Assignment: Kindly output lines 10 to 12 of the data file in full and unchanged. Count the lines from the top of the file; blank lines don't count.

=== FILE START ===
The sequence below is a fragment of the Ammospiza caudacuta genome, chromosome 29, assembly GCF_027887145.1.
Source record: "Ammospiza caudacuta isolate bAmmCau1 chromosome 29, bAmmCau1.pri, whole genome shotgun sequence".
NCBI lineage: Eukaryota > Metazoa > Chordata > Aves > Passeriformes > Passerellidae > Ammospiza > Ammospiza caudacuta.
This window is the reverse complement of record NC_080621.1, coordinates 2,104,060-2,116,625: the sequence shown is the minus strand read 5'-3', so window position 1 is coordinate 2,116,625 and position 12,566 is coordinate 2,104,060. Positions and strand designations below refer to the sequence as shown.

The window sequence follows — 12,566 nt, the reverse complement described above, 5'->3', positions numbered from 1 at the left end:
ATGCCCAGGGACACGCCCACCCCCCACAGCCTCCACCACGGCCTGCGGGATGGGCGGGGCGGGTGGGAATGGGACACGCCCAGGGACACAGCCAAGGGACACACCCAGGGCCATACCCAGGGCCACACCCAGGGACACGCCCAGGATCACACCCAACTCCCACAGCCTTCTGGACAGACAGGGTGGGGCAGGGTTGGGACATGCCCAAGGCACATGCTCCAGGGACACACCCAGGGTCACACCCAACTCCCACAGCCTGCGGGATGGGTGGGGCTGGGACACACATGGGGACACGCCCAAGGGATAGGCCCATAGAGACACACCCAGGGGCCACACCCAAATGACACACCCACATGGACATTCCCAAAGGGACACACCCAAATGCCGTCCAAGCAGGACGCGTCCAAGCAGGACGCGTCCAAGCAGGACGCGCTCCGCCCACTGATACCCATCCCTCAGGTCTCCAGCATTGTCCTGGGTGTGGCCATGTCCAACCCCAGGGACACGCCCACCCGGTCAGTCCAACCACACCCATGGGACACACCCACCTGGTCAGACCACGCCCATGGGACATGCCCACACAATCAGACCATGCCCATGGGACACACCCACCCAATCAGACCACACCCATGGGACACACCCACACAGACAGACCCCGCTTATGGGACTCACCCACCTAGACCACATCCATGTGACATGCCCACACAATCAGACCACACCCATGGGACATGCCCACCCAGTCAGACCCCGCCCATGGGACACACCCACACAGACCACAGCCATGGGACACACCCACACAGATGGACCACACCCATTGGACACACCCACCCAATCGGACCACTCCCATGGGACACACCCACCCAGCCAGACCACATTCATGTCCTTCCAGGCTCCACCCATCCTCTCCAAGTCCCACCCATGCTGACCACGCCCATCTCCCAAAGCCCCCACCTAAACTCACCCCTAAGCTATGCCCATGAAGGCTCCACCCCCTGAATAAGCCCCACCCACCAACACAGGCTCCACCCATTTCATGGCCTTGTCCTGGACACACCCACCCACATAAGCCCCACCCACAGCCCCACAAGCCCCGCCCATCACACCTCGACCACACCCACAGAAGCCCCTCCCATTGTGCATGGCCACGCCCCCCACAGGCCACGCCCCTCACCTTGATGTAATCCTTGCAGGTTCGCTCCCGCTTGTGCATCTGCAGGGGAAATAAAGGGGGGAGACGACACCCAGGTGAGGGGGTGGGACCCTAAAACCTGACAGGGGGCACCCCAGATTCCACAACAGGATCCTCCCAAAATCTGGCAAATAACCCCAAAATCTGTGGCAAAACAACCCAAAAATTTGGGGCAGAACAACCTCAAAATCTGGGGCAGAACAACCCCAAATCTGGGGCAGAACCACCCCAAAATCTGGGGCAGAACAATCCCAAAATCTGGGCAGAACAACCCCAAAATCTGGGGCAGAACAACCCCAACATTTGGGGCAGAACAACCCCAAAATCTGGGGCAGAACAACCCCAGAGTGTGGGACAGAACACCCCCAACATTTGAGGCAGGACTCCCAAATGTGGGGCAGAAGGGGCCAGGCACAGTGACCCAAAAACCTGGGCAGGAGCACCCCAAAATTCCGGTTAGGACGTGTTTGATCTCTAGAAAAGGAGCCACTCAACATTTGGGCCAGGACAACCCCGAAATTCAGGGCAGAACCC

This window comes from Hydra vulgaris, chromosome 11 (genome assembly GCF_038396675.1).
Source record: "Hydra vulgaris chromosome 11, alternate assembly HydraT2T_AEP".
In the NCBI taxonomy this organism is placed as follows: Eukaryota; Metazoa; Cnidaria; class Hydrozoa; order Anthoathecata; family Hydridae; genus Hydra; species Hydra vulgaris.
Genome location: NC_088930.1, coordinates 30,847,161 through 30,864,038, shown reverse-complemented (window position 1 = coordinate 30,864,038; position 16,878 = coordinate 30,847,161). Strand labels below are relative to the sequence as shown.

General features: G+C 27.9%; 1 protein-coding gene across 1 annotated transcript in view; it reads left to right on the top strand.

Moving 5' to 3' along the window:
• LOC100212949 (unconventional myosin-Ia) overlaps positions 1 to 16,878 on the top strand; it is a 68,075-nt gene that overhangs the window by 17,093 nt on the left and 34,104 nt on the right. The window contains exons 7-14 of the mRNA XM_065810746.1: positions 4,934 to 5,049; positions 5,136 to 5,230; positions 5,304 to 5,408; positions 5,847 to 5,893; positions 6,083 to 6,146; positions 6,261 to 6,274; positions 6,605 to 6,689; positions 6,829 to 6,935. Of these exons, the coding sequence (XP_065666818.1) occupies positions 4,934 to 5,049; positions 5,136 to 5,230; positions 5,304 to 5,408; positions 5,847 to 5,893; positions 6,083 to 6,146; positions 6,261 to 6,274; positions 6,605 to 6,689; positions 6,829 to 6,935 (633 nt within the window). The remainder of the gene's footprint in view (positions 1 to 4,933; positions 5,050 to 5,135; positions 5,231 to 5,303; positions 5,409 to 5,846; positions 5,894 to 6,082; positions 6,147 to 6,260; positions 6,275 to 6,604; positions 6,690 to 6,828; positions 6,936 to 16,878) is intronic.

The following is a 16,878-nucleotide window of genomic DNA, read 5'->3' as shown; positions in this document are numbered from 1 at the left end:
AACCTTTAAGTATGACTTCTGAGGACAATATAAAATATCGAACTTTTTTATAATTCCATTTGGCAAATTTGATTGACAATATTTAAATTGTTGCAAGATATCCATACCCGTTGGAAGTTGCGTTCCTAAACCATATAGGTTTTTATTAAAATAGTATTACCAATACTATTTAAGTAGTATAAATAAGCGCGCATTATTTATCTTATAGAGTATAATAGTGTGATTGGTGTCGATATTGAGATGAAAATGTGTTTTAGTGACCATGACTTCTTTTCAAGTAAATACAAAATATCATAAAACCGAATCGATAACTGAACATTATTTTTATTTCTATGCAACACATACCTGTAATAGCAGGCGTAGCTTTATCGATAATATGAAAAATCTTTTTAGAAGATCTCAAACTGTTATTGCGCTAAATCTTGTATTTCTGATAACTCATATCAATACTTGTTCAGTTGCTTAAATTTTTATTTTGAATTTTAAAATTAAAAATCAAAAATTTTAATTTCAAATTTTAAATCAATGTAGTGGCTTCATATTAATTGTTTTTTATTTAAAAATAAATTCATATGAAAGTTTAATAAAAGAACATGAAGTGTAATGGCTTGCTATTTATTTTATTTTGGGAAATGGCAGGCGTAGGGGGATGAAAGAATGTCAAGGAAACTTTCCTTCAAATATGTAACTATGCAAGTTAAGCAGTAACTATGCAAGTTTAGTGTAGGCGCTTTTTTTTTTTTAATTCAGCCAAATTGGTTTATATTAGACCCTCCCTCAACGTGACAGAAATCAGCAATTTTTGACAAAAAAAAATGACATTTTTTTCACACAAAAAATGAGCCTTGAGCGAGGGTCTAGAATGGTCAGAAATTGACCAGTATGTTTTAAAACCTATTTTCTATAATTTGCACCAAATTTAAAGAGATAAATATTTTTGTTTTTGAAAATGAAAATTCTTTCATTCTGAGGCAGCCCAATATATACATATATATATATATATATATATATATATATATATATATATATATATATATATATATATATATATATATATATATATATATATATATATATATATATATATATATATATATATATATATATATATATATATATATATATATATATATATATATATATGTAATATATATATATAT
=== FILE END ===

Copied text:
Genome location: NC_088930.1, coordinates 30,847,161 through 30,864,038, shown reverse-complemented (window position 1 = coordinate 30,864,038; position 16,878 = coordinate 30,847,161). Strand labels below are relative to the sequence as shown.

General features: G+C 27.9%; 1 protein-coding gene across 1 annotated transcript in view; it reads left to right on the top strand.

Moving 5' to 3' along the window: